An annual of moist, open disturbed ground around the margins of ponds and by ditches, often on ground subject to winter-flooding. The substrate may be peaty, muddy or stony but humus-rich. Seed may not be set in cool summers. Lowland.
The conditions favoured by C. fuscus were traditionally maintained by grazing animals, but cessation of grazing, encroachment by scrub and lowering of the water-tables have all contributed to an appreciable decline which began before 1930. However, current sites now benefit from statutory protection, and since seed appears to be long-lived, populations may be revived with suitable conservation management.
Eurosiberian Southern-temperate element.
Count of 10km squares in Great Britain: 11
Count of 10km squares in Ireland: 0
Count of 10km squares in the Channel Isles: 2
Atlas Change Index: -0.32
RDB Species Accounts
Cyperus fuscus L. (Cyperaceae)
Brown galingale, Ysnoden Fair Lwytgoch
Status in Britain: VULNERABLE. WCA Schedule 8.
Status in Europe: Not threatened.
C. fuscus is found on seasonally-flooded pond and ditch margins in southern England. Most of the populations grow on a peaty substrate or on sand and gravel rich in organic matter. The bulk of Britain's historic and extant colonies are associated with the Thames and Hampshire Avon (and tributaries), typically lying within the tertiary basin of these two rivers, often at the junction with the extensive southern chalk. Such sites are frequently commons with a long and continuous history of extensive grazing by livestock, which has maintained the open, poached conditions favoured by C. fuscus. Associates include Agrostis stolonifera, Bidens cernua, Gnaphalium uliginosum, Hottonia palustris, Juncus bufonius, Limosella aquatica, Mentha aquatica, Myosotis laxa, Persicaria hydropiper, P. minor, Ranunculus sceleratus and Rorippa palustris.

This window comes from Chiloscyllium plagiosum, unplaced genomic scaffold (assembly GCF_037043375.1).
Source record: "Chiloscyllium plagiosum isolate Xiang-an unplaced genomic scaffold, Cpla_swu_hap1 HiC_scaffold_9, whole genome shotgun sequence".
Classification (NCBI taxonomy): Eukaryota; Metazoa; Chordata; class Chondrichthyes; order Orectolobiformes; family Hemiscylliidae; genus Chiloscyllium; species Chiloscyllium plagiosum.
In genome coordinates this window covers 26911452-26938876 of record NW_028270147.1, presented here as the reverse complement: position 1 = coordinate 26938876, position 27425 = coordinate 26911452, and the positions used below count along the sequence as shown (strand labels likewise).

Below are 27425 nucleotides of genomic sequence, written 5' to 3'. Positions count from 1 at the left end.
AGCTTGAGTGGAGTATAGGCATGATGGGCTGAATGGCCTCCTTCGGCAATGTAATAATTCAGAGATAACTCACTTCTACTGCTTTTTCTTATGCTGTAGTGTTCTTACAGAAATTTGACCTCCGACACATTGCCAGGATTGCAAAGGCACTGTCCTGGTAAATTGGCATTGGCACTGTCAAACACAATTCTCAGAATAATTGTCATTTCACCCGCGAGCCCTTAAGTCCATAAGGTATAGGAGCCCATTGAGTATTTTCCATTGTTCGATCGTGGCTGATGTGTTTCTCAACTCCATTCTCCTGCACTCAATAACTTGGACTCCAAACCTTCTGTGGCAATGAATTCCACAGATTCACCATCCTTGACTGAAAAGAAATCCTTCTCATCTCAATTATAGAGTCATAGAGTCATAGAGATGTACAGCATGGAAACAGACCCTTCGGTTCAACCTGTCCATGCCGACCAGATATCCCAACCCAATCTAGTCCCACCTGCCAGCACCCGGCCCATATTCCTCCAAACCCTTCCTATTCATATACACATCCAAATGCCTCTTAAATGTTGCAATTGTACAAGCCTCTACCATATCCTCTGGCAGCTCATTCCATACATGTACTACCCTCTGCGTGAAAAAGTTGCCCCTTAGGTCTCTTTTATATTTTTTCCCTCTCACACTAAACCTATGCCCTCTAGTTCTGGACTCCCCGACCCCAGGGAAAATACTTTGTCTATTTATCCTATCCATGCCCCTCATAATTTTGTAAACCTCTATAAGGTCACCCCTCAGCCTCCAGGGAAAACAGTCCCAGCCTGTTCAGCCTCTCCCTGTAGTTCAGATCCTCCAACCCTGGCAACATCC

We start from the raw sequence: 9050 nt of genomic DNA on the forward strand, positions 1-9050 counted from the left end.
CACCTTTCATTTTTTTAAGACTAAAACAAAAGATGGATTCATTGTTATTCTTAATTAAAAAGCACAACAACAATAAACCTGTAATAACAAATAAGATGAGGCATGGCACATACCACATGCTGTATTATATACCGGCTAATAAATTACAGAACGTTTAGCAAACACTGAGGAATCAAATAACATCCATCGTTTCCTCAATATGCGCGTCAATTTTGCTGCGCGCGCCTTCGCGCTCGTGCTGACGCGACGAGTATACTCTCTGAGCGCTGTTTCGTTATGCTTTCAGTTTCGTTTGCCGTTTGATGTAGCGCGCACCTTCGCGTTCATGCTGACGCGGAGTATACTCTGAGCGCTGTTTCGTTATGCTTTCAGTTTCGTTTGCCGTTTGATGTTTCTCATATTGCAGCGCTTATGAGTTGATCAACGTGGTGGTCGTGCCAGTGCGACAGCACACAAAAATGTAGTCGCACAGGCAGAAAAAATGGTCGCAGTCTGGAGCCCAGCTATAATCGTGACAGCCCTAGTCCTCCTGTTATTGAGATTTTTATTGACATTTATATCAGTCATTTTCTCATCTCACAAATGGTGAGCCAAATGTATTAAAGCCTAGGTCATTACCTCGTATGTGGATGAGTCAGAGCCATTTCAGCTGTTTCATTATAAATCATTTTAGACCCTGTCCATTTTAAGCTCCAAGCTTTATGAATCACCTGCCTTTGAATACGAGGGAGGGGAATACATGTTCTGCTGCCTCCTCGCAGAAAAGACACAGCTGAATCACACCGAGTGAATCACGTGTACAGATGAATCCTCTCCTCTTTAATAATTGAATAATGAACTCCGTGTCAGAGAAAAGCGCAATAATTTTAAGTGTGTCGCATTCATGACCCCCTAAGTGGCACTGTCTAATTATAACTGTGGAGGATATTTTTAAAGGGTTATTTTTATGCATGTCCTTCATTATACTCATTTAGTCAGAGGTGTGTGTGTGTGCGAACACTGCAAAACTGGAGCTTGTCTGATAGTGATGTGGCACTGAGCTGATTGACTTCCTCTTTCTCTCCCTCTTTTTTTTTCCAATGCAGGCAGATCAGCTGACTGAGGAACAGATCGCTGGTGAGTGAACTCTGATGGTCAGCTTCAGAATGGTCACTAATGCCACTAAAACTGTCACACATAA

It is an annual, normally germinating in early summer, but at some sites germination has been recorded as late as August. Flowering is between July and September. Seed is presumably long-lived in the soil, since germination can be prolific following soil disturbance, even after years of apparent absence. In cultivation a relatively high temperature is required for germination (Tutin 1953), and plants may set little or no seed in a cool summer.
Always a rare plant in Britain, C. fuscus has only ever been recorded from twelve mainland localities, all in southern England, and one site in Jersey where it was refound in 1989. Today it is restricted to only six localities, in North Somerset, South Hampshire, Berkshire, Buckinghamshire and Surrey. Being an annual of seasonally-exposed pond margins, and often reliant on some form of disturbance, numbers are liable to fluctuate greatly from year to year. The two Hampshire colonies have consistently produced the largest number of plants in recent years, with the highest recorded population of over 36,500 plants at one site, whilst the North Somerset and Buckinghamshire colonies have consistently performed very poorly, with at best a handful of plants in the years in which it chooses to appear (Rich 1995e).
Most, perhaps all, of the extant colonies receive some form of protection, since they lie within SSSIs and/or nature reserves. In addition the plant is fully protected by law. Housing development, which destroyed its earliest known British colony in central London, does not pose a present threat to extant sites, but populations are threatened in other ways, principally from the cessation of grazing, invasion by willow and alder scrub, and the general lowering of the water table, particularly for sites in the Thames Basin. On a more optimistic note, the plant can respond vigorously to site clearance and the reinstatement of grazing. For instance, in Surrey 250 plants appeared at one site following clearance of willows.
C. fuscus is the most widespread of all the annual species of Cyperus, occurring throughout most of Europe, with its stronghold in the southern parts of the continent. There is one site in Jersey. It is absent from Iceland, the Faeroes, Ireland and Fennoscandia, and is rare or threatened in the Netherlands, Denmark and Switzerland. It is also found in Asia, North Africa, Madeira and Tenerife.
A. J. Byfield
PLANTATT - Attributes of British and Irish plants. (.zip 1455KB) This dataset was compiled and published in 2004, and last updated in November 2008. Download includes an Excel spreadsheet of the attributes, and a PDF explaining the background and nomenclature. Note that the PDF version is the booklet as published, whereas the Excel spreadsheet incorporates subsequent corrections. A hardcopy can be purchased from the Centre for Ecology and Hydrology.